`impute`

to*mean*(replace with training data channel means) or*forward*(replace with previous observation). Alternatively a custom imputation function can be passed to the`impute`

argument.A time stamp (added by default), missing data mask and the time since previous observation can be appended with the boolean arguments

`time`

,`mask`

and`delta`

respectively.Time series data are standardised using the

`standardise`

boolean argument.The location of cached data can be changed with the

`path`

argument, for example to share a single cache location across projects.For reproducibility, an optional random

`seed`

can be specified.Missing data can be simulated using the

`missing`

argument to drop data at random from UEA/UCR data sets.

## Other resources

If you’re looking for the TensorFlow equivalent for PhysioNet data sets try medical_ts_datasets.

## Acknowledgements

`torchtime`

uses some of the data processing ideas in Kidger et al, 2020 [1] and Che et al, 2018 [2].

This work is supported by the Engineering and Physical Sciences Research Council, Centre for Doctoral Training in Cloud Computing for Big Data, Newcastle University (grant number EP/L015358/1).

## Citing `torchtime`

If you use this software, please cite the paper:

```
@software{darke_torchtime_2022,
author = Darke, Philip and Missier, Paolo and Bacardit, Jaume,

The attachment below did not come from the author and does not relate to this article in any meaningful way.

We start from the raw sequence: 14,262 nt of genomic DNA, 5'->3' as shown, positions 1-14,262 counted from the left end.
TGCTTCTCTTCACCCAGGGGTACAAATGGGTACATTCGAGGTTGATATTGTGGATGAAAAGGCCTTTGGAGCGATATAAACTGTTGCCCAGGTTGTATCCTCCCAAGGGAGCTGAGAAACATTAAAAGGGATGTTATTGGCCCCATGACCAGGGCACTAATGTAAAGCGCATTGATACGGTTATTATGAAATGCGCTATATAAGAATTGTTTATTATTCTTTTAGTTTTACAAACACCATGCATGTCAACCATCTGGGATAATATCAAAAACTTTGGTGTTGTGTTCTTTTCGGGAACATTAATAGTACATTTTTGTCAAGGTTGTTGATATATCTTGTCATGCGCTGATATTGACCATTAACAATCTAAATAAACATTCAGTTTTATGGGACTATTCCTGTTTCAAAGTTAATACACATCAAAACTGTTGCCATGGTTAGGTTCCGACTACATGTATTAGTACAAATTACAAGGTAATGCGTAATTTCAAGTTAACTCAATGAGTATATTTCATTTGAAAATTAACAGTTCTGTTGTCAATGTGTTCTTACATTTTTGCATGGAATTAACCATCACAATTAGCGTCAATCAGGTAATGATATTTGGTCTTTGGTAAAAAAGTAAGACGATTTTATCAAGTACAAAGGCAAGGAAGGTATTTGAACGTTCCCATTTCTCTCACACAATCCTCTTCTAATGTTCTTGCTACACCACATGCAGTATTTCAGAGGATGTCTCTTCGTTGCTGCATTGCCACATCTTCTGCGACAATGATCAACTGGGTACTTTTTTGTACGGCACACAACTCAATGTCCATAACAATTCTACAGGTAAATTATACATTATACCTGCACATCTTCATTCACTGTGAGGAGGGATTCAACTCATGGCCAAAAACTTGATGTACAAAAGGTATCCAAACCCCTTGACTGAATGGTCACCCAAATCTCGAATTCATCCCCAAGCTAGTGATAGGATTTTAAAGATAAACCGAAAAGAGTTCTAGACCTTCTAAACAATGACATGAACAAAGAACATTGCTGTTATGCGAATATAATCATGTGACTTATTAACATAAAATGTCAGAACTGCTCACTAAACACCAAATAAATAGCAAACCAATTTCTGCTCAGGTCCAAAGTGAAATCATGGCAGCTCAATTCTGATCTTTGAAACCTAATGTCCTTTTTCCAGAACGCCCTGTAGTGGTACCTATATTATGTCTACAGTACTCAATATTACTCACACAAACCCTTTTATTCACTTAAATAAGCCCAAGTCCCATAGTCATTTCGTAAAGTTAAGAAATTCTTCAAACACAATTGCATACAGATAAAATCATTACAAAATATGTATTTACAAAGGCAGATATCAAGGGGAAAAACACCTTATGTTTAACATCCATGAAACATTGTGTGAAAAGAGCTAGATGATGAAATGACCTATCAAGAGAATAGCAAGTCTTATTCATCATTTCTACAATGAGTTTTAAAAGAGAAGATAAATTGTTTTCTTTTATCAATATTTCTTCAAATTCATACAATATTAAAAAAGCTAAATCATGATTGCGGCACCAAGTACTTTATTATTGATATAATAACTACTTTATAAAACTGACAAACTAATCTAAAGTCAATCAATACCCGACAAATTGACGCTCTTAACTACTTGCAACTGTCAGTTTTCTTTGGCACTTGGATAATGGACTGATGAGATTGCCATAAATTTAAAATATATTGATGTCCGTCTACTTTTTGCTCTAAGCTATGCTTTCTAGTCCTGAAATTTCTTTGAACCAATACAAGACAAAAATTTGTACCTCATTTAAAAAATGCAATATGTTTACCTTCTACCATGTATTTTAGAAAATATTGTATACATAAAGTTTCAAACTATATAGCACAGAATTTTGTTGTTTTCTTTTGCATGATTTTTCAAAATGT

title = "Benchmark time series data sets for {PyTorch} - the torchtime package",
month = July,
year = 2022,
publisher={arXiv},
doi = 10.48550/arXiv.2207.12503,
url = https://doi.org/10.48550/arXiv.2207.12503,
}
```

DOIs are also available for each version of the package here.

## References

Kidger, P, Morrill, J, Foster, J,

*et al*. Neural Controlled Differential Equations for Irregular Time Series.*arXiv*2005.08926 (2020). [arXiv]Che, Z, Purushotham, S, Cho, K,

*et al*. Recurrent Neural Networks for Multivariate Time Series with Missing Values.*Sci Rep*8, 6085 (2018). [doi]Silva, I, Moody, G, Scott, DJ,

*et al*. Predicting In-Hospital Mortality of ICU Patients: The PhysioNet/Computing in Cardiology Challenge 2012.*Comput Cardiol*2012;39:245-248 (2010). [hdl]Reyna, M, Josef, C, Jeter, R,

*et al*. Early Prediction of Sepsis From Clinical Data: The PhysioNet/Computing in Cardiology Challenge.*Critical Care Medicine*48 2: 210-217 (2019). [doi]Reyna, M, Josef, C, Jeter, R,

*et al*. Early Prediction of Sepsis from Clinical Data: The PhysioNet/Computing in Cardiology Challenge 2019 (version 1.0.0).*PhysioNet*(2019). [doi]Goldberger, A, Amaral, L, Glass, L,

*et al*. PhysioBank, PhysioToolkit, and PhysioNet: Components of a new research resource for complex physiologic signals.*Circulation*101 (23), pp. e215–e220 (2000). [doi]Löning, M, Bagnall, A, Ganesh, S,

*et al*. sktime: A Unified Interface for Machine Learning with Time Series.*Workshop on Systems for ML at NeurIPS 2019*(2019). [doi]Löning, M, Bagnall, A, Middlehurst, M,

*et al*. alan-turing-institute/sktime: v0.10.1 (v0.10.1).*Zenodo*(2022). [doi]

## License

Released under the MIT license.